I am not suggesting you do what we did - however, we researched the trailer, the value and condition but more important the ethics and the integrity of the dealer - that in itself made this long distance deal work.

Our international 25 CCD is 20 years old and you can check it out on our website - marriedwithairstream.com
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Old 01-18-2021, 11:34 AM   #12
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OK, OK, I'm a retired lawyer, so I have spent some four decades dealing with questions like this. But the fact remains that the dealer has a conflict of interest in what you are proposing ... a self-dealing transaction. If you proceed with having the dealer do the inspection, you'll never know whether it's results were objective or not, the taint will always remain, you cannot avoid it.

If you believe an inspection would be in your best interests, surely you should be able to find an independent inspector to perform it.
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Old 01-18-2021, 12:02 PM   #13
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Is it the SELLING dealer? Was it 'serviced/repaired there? If so ask for the service receipts.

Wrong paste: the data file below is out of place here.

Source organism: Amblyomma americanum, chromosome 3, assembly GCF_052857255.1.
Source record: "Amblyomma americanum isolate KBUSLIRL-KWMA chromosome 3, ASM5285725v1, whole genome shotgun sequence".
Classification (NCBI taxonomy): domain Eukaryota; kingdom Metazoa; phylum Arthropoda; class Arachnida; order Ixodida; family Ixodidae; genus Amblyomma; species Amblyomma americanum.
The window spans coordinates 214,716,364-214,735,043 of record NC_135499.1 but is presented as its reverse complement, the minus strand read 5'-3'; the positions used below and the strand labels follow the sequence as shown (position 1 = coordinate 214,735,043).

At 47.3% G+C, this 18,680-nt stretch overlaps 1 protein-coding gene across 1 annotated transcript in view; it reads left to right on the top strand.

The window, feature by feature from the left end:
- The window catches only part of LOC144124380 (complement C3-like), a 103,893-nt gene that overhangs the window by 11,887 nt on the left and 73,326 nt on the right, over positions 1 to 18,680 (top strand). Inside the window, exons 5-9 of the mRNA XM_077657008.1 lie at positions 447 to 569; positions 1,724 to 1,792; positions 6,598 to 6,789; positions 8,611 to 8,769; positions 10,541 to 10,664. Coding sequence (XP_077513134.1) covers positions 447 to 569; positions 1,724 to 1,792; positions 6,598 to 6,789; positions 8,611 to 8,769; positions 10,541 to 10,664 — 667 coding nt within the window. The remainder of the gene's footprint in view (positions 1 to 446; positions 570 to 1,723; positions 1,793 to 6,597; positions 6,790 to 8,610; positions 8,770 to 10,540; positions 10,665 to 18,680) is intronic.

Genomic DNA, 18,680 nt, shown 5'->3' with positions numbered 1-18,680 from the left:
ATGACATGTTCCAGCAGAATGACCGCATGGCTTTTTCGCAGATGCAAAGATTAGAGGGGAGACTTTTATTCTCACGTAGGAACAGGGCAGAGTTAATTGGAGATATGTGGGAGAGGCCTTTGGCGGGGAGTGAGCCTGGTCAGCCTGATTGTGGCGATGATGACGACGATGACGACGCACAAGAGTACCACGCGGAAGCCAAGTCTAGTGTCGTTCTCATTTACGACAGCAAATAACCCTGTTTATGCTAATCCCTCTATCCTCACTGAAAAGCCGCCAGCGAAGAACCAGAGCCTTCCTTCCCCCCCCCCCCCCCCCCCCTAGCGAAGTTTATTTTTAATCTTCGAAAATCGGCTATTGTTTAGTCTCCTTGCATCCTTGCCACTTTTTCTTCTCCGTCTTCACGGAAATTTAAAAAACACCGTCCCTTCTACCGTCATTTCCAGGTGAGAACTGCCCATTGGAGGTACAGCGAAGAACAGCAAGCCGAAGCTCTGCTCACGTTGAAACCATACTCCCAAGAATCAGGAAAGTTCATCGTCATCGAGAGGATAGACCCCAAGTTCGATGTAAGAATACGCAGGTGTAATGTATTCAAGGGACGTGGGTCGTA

Paying a random DEALER to inspect it, NEVER.
It needs to be done by an independent inspector uninvolved with the sale and receiving no benefit from the problems that need to be corrected.
The seller is responsible not the buyer.
Remember there may be 'problems' that do not require dealer involvement, DIY items could haggled out with the seller.

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Old 01-18-2021, 12:17 PM   #14
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Pretty new trailer

After buying many vehicles and motorcycles from eBay etc. I would say on an Airstream so new it is probably fine. The original owners had the resources to purchase a relatively expensive camper so I would assume they were responsible and cared for it.

If this was an older unit on Craigslist I would be much more cautious.

My 2017 AS was a consignment with no problems whatsoever so when I read about quality issues on new units I get the feeling that the first owner took care of said issues for me.

If it were me, I would make the trip & inspect/test everything for myself. Perhaps the seller would throw in an aftermarket extended warranty.
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Old 01-18-2021, 12:42 PM   #15
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What dealer? That's an important question. Some are awesome, some stink.
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Old 01-18-2021, 02:07 PM   #16
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May the buyer beware!

Contract will likely include an “as-is” disclaimer. Our contract for a used AS did.